The newspaper opens by saying that one of the group of Congolese answers to the description in a poem by “onze Door” (our Door, popularly known as “den Door”). Theodoor van Rijswijck is a writer who died in 1849, at only thirty-seven years old. He is perhaps best-known for his satirical poems, which served as biting commentaries on the relevant political issues of his day. An example is Santo-Thomas de Guatimala, which deals with a failed Belgian affair in Guatemala. “All who can’t earn their bread in Flanders, because the laws of foreigners hit us so, have the inclination to go to Sint-Thomas.” This refers to an emigration policy to send impoverished Flemish people in that direction, implemented during 1843–1844 by the “foreign”, French-speaking Belgian state. In any case, among all other kinds of ills that might befall you in Guatemala, there is also the local dictator, Carrera.

Ook heerscht daer Carrera, een specie van koning,
Zoo zwart als de satan, zoo naakt als een vorsch;
Die niets dan een suikerkist heeft voor zyn wooning,
Voor rykskroon, een hoed van mahonihout' schors.

Or in an impromptu English translation, where you’ll just have to accept the somewhat awkward second line for the sake of preserving rhyme and meter.

Also there rules Carrera, a species of king,
Black as satan, as a frog naked so stark;
Who has naught but a sugarcase for a dwelling,
For a crown, a hat of mahogany bark.

I imagine that Carrera was called black as Satan because of his many crimes, not because of the color of his skin. But with regard to Massala, Het Handelsblad seems to be of the opinion that inside and outside support each other. “It is him who sold his area to the African Society. In our history we would see him as a kind of traitor; but in the land of little blacks such a sale is not seen as bad, and because it is to our advantage, we find good there what we would find ugly here.” His clothing isn’t up to spec, either.

This Majesty, without pants, is called Massala; he wasn’t wearing any kind of royal cloak when he arrived. On the contrary, he was bundled in old clothing to protect against the cold May weather; but he didn’t lack a certain royal miens. […] Further in his group there are three women, not exactly outstanding in beauty […] and having reached their destination they started smoking like Turks.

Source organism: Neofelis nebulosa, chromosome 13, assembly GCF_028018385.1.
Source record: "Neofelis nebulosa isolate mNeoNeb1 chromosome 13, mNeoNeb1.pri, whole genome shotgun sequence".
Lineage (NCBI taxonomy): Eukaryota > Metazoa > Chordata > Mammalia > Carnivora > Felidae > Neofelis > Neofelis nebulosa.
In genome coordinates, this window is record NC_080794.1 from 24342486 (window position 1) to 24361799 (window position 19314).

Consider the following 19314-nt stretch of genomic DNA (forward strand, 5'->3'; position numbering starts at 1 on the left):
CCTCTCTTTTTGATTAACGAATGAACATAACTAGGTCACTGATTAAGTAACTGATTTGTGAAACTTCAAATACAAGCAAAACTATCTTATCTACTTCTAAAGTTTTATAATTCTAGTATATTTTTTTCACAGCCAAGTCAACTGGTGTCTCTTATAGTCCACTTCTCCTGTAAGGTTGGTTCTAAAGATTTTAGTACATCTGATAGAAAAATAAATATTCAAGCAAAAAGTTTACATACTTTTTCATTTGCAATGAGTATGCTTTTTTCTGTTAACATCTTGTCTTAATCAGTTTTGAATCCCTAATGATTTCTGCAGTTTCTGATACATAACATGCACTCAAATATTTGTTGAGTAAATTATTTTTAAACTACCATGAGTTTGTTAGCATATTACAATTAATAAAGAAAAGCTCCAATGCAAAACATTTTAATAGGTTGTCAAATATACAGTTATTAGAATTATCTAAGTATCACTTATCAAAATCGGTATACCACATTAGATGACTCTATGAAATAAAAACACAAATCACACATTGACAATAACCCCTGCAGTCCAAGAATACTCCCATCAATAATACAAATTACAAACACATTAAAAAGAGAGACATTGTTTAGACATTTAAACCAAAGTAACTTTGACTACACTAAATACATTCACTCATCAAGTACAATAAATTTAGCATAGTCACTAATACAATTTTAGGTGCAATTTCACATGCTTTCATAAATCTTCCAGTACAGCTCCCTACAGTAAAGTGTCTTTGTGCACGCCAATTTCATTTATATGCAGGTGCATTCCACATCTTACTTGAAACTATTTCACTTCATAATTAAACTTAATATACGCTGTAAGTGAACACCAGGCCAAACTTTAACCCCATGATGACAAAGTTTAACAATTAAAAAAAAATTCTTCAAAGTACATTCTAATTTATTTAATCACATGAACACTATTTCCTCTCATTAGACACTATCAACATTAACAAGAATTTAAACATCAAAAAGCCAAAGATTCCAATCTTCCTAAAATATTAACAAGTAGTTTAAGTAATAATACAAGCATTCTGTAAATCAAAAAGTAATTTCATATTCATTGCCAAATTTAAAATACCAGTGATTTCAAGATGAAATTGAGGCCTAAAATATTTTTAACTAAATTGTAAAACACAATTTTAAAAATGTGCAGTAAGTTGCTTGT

[…]

Massala is a well-built guy, whose hair is almost starting to turn gray. […] One of the negroes wore […] a cord around his middle, from which hung a… smoked pipe.

[…]

A peculiarity: the Congo men brought their own fetish, their idol, to protect them in the foreign country. Whether it is a bad or a good god, we do not know. Until now, they’ve been keeping the negroes inside as much as possible; the weather is not favorable to them and they are certainly not fit to stand our climate, just as little as we could stand theirs.

If you want to know more about this subject and then some, there’s a 1993 study available online. It was published in Afrika Focus (Vol. 9, Nr. 3, 1993, pp. 215–237).

Perhaps now you understand why I like books like Anvers et l’Exposition Universelle de 1885. The book itself is of moderate interest, but when you flip through for the pictures and skim the text for interesting tidbits, they provide a marvelous starting point for further explorations of our past.

René Corneli, Pierre Mussely (1886), Anvers et l’Exposition Universelle de 1885.
★★★½

On the Living Congolese Village

Cette exposition, unique en son genre, et dont Anvers a eu la primeur, était organisée sous la direction intelligente du savant général Wouwermans, le sympathique président de la dite Société.

On y a rassemblé tous les produits de l’Etat libre du Congo : des armes, des outils, des instruments de musique et divers échantillons de l’industrie du pays.

Le visiteur sérieux peut y recueillir des renseignements précieux sur la topographie, l’état actuel de la civiliution et les ressources de ces contrées, hier encore barbares, et auxquelles un généreux courant de civilisation ouvre un avenir de travail intelligent et de prospérité.